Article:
The Federal of Canadian Municipalities (FCM) is encouraging local governments to reduce the use of bottled water in their own facilities where other options are available.

At a meeting on March 7 in Victoria, B.C., FCM’s national board of directors resolved to encourage municipalities to “phase out the sale and purchase of bottled water at their own facilities where appropriate and where potable water is available.”

“Today’s action is another illustration of how municipalities are leading by example to encourage environmentally sustainable water choices,” said FCM president Jean Perrault, mayor of Sherbrooke, Que.

The resolution does not call for a ban on the sale of bottled water to consumers. “Regulating bottled water for public consumption falls under provincial and federal jurisdiction,” said Perrault. “All orders of government must work together to reduce reliance on a product that produces more waste, costs more and uses more energy than simple, dependable municipal tap water.”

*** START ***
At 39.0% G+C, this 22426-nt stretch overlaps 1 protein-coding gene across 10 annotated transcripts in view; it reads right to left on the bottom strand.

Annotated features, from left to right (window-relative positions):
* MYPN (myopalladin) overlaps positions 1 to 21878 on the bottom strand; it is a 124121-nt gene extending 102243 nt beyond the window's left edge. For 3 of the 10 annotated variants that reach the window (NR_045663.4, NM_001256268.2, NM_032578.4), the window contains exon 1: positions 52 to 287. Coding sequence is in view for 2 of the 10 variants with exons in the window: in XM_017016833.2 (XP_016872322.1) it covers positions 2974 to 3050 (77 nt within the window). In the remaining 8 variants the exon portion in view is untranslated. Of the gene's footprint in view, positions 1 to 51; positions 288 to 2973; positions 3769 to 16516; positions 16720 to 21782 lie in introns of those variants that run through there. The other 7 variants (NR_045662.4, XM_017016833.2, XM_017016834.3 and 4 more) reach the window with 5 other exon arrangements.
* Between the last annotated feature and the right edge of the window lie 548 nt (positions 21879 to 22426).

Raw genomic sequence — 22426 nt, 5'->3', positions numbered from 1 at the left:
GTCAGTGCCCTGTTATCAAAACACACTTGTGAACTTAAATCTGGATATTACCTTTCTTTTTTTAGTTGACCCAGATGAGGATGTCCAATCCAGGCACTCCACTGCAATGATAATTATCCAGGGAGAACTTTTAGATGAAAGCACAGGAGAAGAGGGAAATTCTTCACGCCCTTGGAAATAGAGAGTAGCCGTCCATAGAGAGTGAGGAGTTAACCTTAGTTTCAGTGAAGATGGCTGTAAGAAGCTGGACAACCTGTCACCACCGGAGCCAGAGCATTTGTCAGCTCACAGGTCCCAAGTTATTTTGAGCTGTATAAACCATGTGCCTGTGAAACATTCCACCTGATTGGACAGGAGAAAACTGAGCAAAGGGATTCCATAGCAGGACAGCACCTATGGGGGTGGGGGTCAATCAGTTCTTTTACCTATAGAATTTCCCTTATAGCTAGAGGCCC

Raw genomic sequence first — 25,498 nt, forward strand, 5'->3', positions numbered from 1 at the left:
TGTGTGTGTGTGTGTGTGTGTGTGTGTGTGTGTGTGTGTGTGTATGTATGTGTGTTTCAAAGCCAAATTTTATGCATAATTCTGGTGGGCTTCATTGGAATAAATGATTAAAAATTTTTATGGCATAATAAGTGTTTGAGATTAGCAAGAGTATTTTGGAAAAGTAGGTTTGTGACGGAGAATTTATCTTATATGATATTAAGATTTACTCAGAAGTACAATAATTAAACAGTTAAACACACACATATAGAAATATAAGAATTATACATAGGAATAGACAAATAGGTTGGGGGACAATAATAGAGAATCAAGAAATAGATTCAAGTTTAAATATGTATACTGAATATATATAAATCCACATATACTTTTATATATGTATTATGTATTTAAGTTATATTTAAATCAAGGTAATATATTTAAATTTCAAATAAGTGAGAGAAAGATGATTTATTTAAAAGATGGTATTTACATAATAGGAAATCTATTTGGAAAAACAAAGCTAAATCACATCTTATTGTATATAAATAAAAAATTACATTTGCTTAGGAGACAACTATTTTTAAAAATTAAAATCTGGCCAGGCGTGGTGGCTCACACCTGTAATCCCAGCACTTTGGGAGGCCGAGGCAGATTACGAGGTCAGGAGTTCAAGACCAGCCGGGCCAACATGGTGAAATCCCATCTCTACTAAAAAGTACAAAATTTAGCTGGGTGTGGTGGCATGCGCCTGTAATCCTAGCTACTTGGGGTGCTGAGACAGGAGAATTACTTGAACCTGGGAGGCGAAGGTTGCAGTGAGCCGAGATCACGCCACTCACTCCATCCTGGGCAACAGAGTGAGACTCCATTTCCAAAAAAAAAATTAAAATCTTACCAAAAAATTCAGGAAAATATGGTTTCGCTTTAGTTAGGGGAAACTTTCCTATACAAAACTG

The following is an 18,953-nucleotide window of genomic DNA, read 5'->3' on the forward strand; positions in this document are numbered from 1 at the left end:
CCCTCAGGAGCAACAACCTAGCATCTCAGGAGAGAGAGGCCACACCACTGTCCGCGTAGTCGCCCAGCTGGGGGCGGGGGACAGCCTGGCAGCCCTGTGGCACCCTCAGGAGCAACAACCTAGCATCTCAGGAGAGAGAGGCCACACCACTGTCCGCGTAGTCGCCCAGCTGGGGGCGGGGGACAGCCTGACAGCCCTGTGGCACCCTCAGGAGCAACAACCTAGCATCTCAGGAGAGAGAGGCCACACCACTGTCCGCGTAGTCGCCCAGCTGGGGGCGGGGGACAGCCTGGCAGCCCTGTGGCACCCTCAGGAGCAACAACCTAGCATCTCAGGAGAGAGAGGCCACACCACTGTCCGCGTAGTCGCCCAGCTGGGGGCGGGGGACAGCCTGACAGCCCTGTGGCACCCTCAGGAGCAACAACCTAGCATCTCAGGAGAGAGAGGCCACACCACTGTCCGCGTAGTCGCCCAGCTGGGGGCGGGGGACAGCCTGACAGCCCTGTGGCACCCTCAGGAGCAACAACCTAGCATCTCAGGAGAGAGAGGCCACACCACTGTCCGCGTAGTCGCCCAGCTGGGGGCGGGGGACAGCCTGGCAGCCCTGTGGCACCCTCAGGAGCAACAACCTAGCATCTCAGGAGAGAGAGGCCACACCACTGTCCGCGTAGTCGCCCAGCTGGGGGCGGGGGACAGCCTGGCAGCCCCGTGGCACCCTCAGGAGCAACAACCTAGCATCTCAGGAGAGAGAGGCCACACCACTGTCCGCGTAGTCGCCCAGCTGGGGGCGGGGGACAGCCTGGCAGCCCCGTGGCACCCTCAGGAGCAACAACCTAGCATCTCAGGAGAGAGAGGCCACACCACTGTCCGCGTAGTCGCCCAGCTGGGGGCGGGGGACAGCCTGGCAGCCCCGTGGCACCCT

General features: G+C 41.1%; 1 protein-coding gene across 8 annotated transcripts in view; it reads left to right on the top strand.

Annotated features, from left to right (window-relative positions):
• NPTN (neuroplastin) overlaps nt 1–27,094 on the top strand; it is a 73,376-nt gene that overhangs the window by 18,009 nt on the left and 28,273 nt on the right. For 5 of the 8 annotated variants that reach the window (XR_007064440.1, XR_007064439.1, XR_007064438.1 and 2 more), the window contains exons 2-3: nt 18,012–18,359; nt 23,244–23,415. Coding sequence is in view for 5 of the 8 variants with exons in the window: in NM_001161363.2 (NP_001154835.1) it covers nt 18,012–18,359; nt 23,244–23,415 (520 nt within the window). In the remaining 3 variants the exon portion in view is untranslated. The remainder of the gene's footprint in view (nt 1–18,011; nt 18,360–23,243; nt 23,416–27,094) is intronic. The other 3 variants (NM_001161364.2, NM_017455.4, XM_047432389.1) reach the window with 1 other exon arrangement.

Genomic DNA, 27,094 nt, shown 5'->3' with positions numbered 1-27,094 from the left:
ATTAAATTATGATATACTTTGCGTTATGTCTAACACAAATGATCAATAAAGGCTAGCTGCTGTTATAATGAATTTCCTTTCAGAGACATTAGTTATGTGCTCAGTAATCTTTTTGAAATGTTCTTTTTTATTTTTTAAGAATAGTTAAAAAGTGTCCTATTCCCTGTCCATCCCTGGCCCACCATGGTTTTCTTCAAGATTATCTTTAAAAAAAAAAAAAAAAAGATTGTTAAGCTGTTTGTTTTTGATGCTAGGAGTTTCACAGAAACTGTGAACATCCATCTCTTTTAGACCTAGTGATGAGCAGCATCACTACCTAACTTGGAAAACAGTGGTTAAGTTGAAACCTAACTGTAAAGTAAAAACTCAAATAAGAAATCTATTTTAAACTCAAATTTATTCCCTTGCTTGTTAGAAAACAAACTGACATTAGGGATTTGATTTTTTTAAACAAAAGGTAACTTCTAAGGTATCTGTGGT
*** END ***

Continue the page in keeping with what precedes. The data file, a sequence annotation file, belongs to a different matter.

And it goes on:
“This cooperation among governments must extend to investments in local water systems. The most economical and reliable source of drinking water is a first-rate municipal water system. Where these systems are lacking, all orders of government must help fund the necessary infrastructure.”

FCM’s resolution also calls on municipalities to develop awareness campaigns about the positive benefits and quality of municipal water supplies. Municipalities will determine their local course of action.

The resolution was put forward by the cities of Toronto and London, Ont., over growing concerns for environmental impacts related to the production of bottled water, the energy requirements for the production and transport of bottled water, as well as the disposal and/or recycling of water bottles.

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